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appears to have been a settlement towards the n, of the island, from some vestiges still remaining. It is at present frequented only by some of the inliabitants of Chepo, who cultivate and gather here oral^ges, lemons, and plantains of an excellent flavour, which are found here in abundance. In lat. 8^ 57' n.

CHEPO, San Christoval de, a settlement of the province and kingdom of Tierra Firme, and government of Panama ; situate on the shore of the river Mamoni ; is of a kind temperature, fertile and agreeable, though little cultivated. The air is however so pure that it is resorted to by invalids, and seldom fails of affording a speedy relief. It has a fort, which is an esfacada, or surrounded with palisades, having a ditch furnished with six small cannon, and being manned by a detachment from the garrison of Panama, for the purpose of suppressing the encroachments of the infidel Indians of Darien. This territory was discovered by Tello Guzman in 1515, who gave it the name of Chepo, through its Cazique Chepauri, in 1679. It was invaded by the pirates Bartholomew Charps, John Guarlem, and Edward Bolmen, when the settlement Avas robbed and destroyed, and unheard-of prosecutions and torments were suffered by the inhabitants. Fourteen leagues nearly due e. of Panama, [and six leagues from the sea ; in lat. 9° 8' «.]

CHEQUELTI, a settlement of the province and corregimiento of Chilcas and Tarija in Peru ; annexed to the curacy of its capital.

(CHEQUETAN, or Seguataneio, on the coast of Mexico or New Spain, lies seven leagues w. of of the rocks of Seguataneio. Between this and Acapulco, to the e. is a beach of sand, of 18 leagues extent, against which the sea breaks so violently, that it is impossible for boats to land on any part of it ; but there is a good anchorage for shipping at a mile or two from the shore during the fair season. The harbour of Chequetan is very hard to be traced, and of great importance to such vessels as cruise in these seas, being the most secure harbour to be met with in a vast extent of coast, yielding plenty of wood and water; and the ground near it is able to be defended by a few men. When Lord Anson touched here, the place was uninhabited.)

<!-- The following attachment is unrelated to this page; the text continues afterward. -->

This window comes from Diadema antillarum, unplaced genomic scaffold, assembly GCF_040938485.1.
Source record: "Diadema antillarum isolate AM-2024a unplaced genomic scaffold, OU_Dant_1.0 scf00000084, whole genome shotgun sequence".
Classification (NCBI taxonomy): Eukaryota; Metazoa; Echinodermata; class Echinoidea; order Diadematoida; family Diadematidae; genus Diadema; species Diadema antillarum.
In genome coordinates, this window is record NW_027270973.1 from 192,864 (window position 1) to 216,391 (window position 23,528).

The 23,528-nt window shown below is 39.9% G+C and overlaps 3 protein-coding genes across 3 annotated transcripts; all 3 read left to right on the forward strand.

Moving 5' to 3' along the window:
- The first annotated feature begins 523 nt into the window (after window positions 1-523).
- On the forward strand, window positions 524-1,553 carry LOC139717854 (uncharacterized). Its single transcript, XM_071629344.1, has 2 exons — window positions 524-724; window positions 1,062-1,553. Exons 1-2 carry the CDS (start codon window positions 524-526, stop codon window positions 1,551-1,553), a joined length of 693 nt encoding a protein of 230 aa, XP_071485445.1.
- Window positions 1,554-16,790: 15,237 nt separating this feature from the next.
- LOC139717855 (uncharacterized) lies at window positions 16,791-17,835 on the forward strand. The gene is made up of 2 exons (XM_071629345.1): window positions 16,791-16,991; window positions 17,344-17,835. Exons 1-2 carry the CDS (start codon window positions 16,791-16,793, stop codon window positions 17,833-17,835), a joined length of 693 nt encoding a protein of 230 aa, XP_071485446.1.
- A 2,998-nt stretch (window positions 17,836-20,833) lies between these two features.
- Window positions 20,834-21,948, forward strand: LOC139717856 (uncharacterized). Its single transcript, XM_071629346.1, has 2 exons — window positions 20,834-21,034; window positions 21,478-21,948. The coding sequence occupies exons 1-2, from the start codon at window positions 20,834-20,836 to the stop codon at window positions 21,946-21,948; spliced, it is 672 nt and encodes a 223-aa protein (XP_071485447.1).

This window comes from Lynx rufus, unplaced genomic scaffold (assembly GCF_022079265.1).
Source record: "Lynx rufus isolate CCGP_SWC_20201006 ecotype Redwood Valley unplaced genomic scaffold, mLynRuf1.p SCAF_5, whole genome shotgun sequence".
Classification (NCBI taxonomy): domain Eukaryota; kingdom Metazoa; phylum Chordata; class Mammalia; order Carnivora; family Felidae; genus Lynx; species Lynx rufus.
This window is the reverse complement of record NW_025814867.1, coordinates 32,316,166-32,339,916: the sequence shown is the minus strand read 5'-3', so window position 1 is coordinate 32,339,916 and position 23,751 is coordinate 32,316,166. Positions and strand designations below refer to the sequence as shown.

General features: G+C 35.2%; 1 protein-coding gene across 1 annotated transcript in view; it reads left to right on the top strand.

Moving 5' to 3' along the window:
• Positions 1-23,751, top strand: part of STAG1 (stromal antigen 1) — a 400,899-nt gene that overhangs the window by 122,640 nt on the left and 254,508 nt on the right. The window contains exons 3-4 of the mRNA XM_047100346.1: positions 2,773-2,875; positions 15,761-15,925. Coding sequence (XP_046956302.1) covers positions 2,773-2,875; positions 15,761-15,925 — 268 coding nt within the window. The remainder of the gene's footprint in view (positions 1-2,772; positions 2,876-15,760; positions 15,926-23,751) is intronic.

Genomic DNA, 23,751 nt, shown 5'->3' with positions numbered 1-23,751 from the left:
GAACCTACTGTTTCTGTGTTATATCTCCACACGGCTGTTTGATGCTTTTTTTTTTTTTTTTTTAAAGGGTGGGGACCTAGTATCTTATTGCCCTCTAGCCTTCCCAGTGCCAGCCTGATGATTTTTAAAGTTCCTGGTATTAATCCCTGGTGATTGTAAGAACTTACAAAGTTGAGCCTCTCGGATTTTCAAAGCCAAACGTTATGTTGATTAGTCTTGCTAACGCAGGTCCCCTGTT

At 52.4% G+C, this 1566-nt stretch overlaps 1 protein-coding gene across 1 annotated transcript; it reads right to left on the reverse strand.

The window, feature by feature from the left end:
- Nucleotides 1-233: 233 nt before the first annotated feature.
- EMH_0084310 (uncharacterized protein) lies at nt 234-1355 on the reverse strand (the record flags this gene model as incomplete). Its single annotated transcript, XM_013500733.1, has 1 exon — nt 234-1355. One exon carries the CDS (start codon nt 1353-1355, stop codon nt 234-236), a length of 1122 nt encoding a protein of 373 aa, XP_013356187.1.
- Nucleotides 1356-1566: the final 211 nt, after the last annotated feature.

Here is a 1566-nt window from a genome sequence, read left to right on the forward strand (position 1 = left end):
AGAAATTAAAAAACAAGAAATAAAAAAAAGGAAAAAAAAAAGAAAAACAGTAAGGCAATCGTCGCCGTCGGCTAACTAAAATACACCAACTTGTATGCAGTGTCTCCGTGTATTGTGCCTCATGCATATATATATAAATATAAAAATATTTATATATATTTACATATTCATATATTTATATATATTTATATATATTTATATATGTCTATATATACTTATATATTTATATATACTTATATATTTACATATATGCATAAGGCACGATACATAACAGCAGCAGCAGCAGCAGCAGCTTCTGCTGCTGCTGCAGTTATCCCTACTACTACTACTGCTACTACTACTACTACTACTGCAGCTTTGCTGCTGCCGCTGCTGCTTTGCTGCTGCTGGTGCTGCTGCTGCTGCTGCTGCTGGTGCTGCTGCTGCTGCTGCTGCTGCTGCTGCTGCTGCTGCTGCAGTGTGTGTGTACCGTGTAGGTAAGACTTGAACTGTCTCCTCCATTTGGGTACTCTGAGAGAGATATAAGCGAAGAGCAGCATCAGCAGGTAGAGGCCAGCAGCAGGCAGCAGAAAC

CHEQUIN, a settlement of the province and corregimiento of Maúle in the kingdom of Chile, and in the valley or plain of Tango, near the river Colorado. In its vicinity, toAvards the s. is an estate called El Portrero del Key, at the source of the river Maipo.

CHERA, a river near Colan, in the province of Quito in Peru, running to Amotage ; from Avhence Paita has its fresh Avatcr.

CHERAKEE. See Cherokee.

CHERAKIKAU, a river of the province and colony of South Carolina. It runs e. and enters the river Cliuvakansty. On its shore is a small settlement of Indians of the same name.

CHERAKILICHI, or Apalachicola, a fort of the English , in the province and colony of Georgia, on the shore of the river Apalachicola, and at the conflux, or where this river is entered by the Caillore.

CHERAN EL Grande, S. Francisco de, a settlement of the head settlement of Siguinan, and alcaldia mayor of Valladolid, in Nueva Espana, contains 100 families of Curtidores Indians, and is a little more than half a league from its head settlement.

CHERAPA, a settlement of the province and corregimiernto of Piura in Peru, on the confines of the province of Jaen de Bracamoros, upon the river Tambarapa, is of a hot and moist temperature, and consequently unhealthy ; and is situate in the royal road which leads from Lpxa through Ayabaca and Guancabamba to Tomependa, a port of the river Maranon.

(CHERAWS, a district in the upper country of South Carolina, having North Carolina on the n. and n. e. Georgetown district on the s. e. and Lynche’s creek on the s. w. which separates it from Camden district. Its length is about 83 miles, and its breadth 63 ; and is subdivided into the counties of Darlington, Chesterfield, and Marlborough. By the census of 1791, there were 10,706 inhabitants, of Avhich 7618 were white inhabitants, the rest slaves. It sends to the state legislature six representatives and two senators ; and in conjunction Avith Georgetown district, one member to congress. This district is watered by Great Peter river and a number of smaller streams, on the banks of vdiich the land is thickly settled and Aveli cultivated. The chief towns are Greenville and Chatham. The court-house in this district is 52 miles from Camden, as far from Lumberton, and 90 from Georgetown. The mail stops at this place.]

CHERIBICHE, a port of the province and government of Venezuela, to the w. of the settlement of Guaira.

CHERIGUANES. See Chiriguanos.

CHERILLA, a settlement of the province and corregimiento of Caxamarca in Peru ; annexed to the curacy of its capital.

CHERINOS, a river of the province and go-